The (early) Lunch Wrap | FT Alphaville

The (early) Lunch Wrap

Good morning, New York


Get Carnwath: Who is Alison Carnwath and why is PIRC, the British shareholder activist group, encouraging shareholders to oppose her reappointment as a non-executive director at Barclays? Apparently because she was chairman of the bank’s remuneration commmittee. As Paul notes, that in their eyes makes her responsible for Bob the Bloat’s pay packet. (Though, apparently she’s lazy too.)

China rebooted: China’s swing back to a narrow trade surplus for March has taken everyone by surprise. But as Kate notes, that doesn’t mean everything is hunky dory again. Slowing imports could suggest that things might not be going well in terms of domestic demand.

Bernanke and the MMFs: How do you stop MMFs posing a risk to financial stability? Bernanke agrees with Schapiro: make them maintain loss-absorbing capital buffers and force them to redeem shares at market value rather than a fixed $1 price. Though, as Kate highlights, that might make them expensive and unpopular.

Something’s happening in Apple vega: Macro Risk Advisors’ Dean Curnutt directs Izzy to the fact that there’s much more Apple ‘call’ vega being traded than Apple ‘put’ vega being traded. According to him, that’s not a healthy sign for the market.

Hedge funds and the whale: Don’t miss this Easter epic from our very own credit expert. Lisa explains why it doesn’t always make sense to listen to what hedge funds are telling you about market distortions.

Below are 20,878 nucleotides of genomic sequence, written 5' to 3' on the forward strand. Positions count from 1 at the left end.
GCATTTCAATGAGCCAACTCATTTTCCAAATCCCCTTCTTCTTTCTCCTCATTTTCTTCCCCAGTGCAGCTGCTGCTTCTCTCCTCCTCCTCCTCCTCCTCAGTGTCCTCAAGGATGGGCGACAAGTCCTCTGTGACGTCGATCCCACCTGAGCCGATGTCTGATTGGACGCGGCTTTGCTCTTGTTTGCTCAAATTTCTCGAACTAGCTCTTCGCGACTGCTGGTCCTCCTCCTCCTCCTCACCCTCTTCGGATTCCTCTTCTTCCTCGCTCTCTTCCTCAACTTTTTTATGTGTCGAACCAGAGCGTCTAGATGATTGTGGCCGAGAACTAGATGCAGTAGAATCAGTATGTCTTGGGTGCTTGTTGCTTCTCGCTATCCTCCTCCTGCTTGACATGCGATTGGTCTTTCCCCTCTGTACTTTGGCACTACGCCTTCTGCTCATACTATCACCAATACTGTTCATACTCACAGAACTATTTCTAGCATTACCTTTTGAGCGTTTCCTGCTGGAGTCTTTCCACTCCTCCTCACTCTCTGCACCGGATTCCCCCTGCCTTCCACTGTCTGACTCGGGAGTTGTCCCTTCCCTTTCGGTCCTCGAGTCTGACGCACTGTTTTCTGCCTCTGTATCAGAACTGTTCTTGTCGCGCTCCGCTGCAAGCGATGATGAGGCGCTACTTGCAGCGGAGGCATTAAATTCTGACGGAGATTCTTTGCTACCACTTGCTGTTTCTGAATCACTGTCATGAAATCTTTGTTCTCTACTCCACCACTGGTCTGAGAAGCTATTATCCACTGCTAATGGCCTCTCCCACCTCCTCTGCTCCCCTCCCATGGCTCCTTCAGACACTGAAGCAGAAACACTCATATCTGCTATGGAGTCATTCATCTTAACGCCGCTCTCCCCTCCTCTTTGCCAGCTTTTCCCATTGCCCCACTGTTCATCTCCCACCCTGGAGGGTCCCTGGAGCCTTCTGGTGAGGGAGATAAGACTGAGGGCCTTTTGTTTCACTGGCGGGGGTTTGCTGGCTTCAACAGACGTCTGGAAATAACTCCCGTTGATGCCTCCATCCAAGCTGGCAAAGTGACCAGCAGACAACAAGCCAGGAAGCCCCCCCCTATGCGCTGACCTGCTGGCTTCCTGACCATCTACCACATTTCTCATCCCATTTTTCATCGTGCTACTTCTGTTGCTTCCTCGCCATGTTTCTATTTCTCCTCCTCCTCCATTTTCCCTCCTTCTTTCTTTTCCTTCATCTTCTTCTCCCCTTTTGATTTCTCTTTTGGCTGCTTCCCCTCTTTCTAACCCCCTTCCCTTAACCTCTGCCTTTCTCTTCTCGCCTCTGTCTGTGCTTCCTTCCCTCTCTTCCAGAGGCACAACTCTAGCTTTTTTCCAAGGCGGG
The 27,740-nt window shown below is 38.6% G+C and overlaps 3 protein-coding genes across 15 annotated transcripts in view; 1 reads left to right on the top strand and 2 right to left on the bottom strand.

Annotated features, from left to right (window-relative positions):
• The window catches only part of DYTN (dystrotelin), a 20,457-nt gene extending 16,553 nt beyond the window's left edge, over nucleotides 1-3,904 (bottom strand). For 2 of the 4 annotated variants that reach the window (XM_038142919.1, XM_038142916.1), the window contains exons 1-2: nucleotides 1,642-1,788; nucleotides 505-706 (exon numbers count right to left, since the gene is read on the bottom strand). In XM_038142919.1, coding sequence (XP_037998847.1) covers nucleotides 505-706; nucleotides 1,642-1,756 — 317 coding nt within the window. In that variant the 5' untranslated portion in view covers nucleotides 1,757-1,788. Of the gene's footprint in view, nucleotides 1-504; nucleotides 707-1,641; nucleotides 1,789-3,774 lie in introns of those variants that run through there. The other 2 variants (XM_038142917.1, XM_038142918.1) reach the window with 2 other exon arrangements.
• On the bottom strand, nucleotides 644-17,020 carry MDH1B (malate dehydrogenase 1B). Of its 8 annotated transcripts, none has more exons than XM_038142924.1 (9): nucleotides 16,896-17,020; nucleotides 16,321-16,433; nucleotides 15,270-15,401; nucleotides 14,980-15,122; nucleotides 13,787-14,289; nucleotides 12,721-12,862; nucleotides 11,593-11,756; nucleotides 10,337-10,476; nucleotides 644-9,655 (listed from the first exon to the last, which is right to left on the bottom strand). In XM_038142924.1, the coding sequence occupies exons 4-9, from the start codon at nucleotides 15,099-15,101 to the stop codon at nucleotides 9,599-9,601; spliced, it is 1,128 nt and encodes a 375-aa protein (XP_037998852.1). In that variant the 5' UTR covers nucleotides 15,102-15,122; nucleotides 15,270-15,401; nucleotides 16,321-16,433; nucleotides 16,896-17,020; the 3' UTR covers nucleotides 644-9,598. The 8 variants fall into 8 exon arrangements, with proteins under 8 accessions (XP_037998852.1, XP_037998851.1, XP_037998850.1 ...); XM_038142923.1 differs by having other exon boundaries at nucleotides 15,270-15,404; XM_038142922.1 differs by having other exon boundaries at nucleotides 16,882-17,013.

Facebook buys Instagram for $1bn: the parallels with Google’s acquisition of YouTube are striking. (FT’s Tech blog)

Avon appoints Johnson & Johnson vice-chairman Sheri McCoy as its new chief executive, in a move underscoring its determination to fend off an unsolicited $10bn takeover approach from Coty. (Financial Times)

Microsoft pays $1.1bn for AOL patents, putting the software giant in control of some of the core patents from the early days of the World Wide Web, adding to an arsenal that already overshadows those of rivals such as Google and Apple and potentially opening a new front in the industry’s patent wars. (Financial Times)

CME Group is considering opening a futures exchange in London to expand in Europe. The US operator of the Chicago Mercantile Exchange is currently bidding for the London Metal Exchange, but may not win, as NYSE Euronext and possibly IntercontinentalExchange (ICE) are also in the running. (Financial Times)

Brazil’s President Dilma Rousseff complained about US monetary policy while at the White House on Monday as she made her case for international action against currency “manipulation” directly to Barack Obama. Ms Rousseff said that excessive monetary expansion in the US and Europe was hampering growth in countries such as Brazil. (Financial Times)

US visas for skilled works saw a sharp increase in demand during the first week of the new application period, with as many applications in a single week as were made in a month at the same time last year — a positive indicator for the economy. Each year a total of 85,000 visas are available, and thus far 25,600 applications have been made. (Wall Street Journal)

German exports rose in February, beating expectations. January saw an increase of 3.4 per cent on the previous month, and February saw a 1.6 per cent increase when a decline of 1.2 per cent had been expected. Germany had demand from outside Europe to thank for its good fortune. (Bloomberg)

Calpers seeks to offload private equity interests of $1.5bn as it restructures its portfolio of alternative asset holdings. The sale is being managed by UBS and starts this week. (Bloomberg)

Markets: Global stocks extended their longest losing streak in four months as Asian equities slipped while Europe’s markets had their first chance to react to Friday’s disappointing US jobs report. (FT’s Global Market Overview) Spanish bond yields have reached highs not seen since early December. (Wall Street Journal)